In transient Miami Beach, where reputations are made more on flash than tradition, it's refreshing to see a quirky place like Macaluso’s make it. It’s in a tough spot -- literally. The storefront on a hard-to-reach corner of Alton Road should have doomed the place. Yet, 11 years after opening his upscale Italian-American joint, Michael D’Andrea still draws celebrities and socialites happy to shell out a hundred bucks for homey cooking. The secret: good, old-fashioned garlic, onions and peppers and plenty of attitude.
The slim, handsome D’Andrea stubbornly keeps on doing what he knows best. The canned baby peas in his grandma’s ravioli once troubled me, but I now find them comforting. Upgrading to fresh ones would seem inauthentic. It’s no accident the bar is lined up with brown paper packages ready for leftovers; portions are on a par with The Cheesecake Factory.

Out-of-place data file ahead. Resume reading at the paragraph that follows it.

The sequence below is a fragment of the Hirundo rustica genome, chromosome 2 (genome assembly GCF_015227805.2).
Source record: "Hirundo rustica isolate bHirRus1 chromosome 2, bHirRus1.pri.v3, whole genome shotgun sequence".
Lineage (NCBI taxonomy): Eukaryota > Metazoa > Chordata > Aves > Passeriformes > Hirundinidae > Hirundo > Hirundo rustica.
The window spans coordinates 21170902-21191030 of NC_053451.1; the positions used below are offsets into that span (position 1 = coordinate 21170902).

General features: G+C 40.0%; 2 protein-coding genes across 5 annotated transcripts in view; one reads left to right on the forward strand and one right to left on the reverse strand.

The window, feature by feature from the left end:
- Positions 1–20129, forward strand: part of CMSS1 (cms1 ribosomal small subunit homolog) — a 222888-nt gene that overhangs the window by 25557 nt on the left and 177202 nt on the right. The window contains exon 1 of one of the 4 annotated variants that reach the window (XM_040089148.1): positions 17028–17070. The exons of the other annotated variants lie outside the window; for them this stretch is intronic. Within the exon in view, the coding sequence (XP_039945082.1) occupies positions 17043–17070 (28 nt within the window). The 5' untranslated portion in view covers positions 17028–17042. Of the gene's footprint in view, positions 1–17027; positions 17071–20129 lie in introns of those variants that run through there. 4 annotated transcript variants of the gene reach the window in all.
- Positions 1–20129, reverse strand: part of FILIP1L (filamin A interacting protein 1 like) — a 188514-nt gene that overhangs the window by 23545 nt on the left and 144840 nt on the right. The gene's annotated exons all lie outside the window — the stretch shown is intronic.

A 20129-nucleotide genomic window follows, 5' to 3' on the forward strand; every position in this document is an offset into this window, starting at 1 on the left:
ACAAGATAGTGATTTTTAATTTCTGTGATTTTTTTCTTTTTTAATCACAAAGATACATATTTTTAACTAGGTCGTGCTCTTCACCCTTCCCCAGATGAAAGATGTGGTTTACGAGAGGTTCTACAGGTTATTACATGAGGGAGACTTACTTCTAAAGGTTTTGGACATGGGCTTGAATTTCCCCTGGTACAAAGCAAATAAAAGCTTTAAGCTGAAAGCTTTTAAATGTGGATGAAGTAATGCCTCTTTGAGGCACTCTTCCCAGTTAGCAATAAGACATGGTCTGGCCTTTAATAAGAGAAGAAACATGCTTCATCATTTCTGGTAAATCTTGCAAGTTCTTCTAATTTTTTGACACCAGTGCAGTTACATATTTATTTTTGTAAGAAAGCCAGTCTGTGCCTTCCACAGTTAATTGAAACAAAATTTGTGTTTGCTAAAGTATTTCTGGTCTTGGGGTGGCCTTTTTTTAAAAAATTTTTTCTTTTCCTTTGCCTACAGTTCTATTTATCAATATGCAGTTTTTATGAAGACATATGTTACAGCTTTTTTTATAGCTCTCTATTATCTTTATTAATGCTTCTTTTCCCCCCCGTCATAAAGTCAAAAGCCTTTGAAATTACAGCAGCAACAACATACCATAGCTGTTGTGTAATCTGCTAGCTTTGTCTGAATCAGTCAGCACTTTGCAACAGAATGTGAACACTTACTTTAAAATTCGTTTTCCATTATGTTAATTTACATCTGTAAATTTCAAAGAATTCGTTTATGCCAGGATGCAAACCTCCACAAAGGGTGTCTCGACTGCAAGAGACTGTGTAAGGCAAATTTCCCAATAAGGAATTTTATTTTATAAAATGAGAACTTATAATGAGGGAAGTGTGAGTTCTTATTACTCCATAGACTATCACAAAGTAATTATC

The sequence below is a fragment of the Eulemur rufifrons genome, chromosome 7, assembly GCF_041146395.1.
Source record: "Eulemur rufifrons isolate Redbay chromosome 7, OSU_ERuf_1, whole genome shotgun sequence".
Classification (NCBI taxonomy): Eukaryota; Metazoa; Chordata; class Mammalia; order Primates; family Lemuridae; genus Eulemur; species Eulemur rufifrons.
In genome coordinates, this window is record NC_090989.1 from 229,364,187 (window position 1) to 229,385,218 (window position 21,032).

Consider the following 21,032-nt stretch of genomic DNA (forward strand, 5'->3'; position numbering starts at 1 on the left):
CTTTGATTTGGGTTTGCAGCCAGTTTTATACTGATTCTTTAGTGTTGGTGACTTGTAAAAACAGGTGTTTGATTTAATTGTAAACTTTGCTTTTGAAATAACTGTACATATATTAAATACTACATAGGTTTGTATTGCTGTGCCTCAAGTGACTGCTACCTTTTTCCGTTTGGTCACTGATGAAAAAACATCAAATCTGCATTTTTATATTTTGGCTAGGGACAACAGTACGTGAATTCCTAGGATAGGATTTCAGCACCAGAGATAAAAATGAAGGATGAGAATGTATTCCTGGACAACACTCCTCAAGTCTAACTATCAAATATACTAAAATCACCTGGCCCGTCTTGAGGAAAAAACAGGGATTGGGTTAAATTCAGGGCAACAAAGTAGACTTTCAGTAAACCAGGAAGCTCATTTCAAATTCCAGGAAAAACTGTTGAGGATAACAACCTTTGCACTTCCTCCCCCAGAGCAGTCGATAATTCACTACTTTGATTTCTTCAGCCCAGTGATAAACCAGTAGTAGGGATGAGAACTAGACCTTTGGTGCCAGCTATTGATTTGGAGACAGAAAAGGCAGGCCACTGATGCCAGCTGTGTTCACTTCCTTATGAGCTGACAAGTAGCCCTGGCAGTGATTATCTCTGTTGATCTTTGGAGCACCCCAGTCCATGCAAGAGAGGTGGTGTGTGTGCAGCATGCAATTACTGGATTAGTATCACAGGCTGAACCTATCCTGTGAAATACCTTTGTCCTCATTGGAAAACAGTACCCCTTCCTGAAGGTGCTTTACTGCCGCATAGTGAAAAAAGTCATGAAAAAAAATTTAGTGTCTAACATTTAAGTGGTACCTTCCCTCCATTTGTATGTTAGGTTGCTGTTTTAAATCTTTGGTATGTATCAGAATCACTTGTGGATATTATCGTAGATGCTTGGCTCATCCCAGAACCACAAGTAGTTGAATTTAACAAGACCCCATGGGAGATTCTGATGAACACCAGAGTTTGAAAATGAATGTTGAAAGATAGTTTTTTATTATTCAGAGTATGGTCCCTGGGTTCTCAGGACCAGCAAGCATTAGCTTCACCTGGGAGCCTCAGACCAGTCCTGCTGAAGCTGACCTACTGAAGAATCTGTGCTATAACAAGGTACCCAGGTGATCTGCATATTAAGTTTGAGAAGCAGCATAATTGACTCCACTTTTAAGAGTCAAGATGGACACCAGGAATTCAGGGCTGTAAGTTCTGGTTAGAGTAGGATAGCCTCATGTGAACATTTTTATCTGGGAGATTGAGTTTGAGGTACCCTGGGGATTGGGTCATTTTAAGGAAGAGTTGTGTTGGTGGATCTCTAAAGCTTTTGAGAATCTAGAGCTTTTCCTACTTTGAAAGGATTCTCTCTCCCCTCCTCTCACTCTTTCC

A meal at Macaluso's is not just satisfying, it is stupefying. Prices are high for what my parent would call "cucina povera'' (food of the poor), but for an overall experience of lusty, full-flavored New York Italian, you cannot do better than this.
Ambience: The only things missing are the red-checkered tablecloths and raffia-wrapped chianti bottles. For the many who don’t know how to make pasta e piselli (pasta and peas) and other simple foods at home, this is the place to chow down in a dark and bustling dining room to a soundtrack of Sinatra and '80s R&B.
What Didn’t Work
Michael D'Andrea who is the chef-owner of Macaluso's restaurant at 1747 Alton Road on Miami Beach, posing in his kitchen.